The second thing that happens on the first day of the ‘Deconstructing Close Reading’ cycle is that the students go paragraph-by-paragraph identifying and circling unknowns. These are things that they don’t know or understand, they are also questions directly related to the ‘story’ within the text. For example, if we reading a portion of Patrick Henry’s famous ‘Give me Liberty or Death’ speech, students may take the first paragraph and circle the word ‘patriotism’ because they are simply unsure of the definition in this context. They also may circle the phrase ‘a character very opposite to theirs,’ because they are wondering ‘what Henry’s opinion is and why is his character opposite to theirs?’
With upper grades, I traditionally model the first paragraph for the students, scaffold the second paragraph by working with the students, and then for the additional paragraphs allow them to work in small groups. For lower grades, I tend to go paragraph by paragraph with them acting helping them to literally ‘read’ the text, while they identify their vocabulary concerns and textual unknowns. Granted, even in first grade, the students are still handling their copy of the text, circling their and recording both their unknowns and the unknowns of others.
The ultimate key regardless of grade level is that after each paragraph we regroup as a whole for discussion and discourse. We share our questions, delve into the context for possible clues and answers and then discuss additional inferences we can make in direct relation to their questions. Students are not only allowed, but also encouraged to record one another’s questions and relating inferences. Their text becomes a living document that changes throughout not only each day of the cycle but also each conversation held throughout the process. You will notice that students ask questions that are appropriate to their developmental level and are interesting to them.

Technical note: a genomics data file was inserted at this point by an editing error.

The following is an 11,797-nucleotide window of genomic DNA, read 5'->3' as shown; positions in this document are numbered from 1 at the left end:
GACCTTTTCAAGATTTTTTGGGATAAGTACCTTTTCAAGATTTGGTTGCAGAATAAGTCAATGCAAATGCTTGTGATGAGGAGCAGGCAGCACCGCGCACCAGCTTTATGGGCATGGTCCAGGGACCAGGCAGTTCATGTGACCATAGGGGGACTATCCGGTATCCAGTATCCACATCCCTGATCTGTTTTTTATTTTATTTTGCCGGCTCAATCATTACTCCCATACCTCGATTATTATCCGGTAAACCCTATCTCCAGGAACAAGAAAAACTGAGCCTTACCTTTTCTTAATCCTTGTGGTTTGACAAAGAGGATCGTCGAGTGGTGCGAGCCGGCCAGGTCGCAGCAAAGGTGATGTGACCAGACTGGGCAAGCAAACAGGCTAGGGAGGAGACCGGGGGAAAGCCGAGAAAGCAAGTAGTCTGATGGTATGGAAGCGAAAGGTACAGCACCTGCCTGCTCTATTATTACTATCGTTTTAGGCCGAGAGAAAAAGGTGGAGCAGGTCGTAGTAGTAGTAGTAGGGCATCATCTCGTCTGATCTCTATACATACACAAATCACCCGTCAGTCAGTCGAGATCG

From this first instance with the text students begin to own their learning. They are in charge of the questions they ask and the answers that may follow.
My high students ask much more abstract and indirect questions while my lower students tend to stick to the literal. That is okay, it is a big mesh pot of what they each need to know and discover in order to make sense of the text. By sharing our questions with one another and discussing possible answers we are scaffolding learning for all in the classroom and allowing students to completely guide this aspect of the deconstructed formula cycle.
This aspect of the cycle can easily take anywhere from 1-3 hours. If it is an extremely rich text the students may not get all way through each paragraph and that is okay. We do what we can do within our time constraints.
By the time we are done on the first day we have identified and covered most if not all of the vocabulary that may pose issues, we have discussed the text in depth while trying to infer and discover answers to our text-based questions, and have allowed all students an entry point into the reading of the text, and furthermore the content found within the text. (i.e., the American Revolution)
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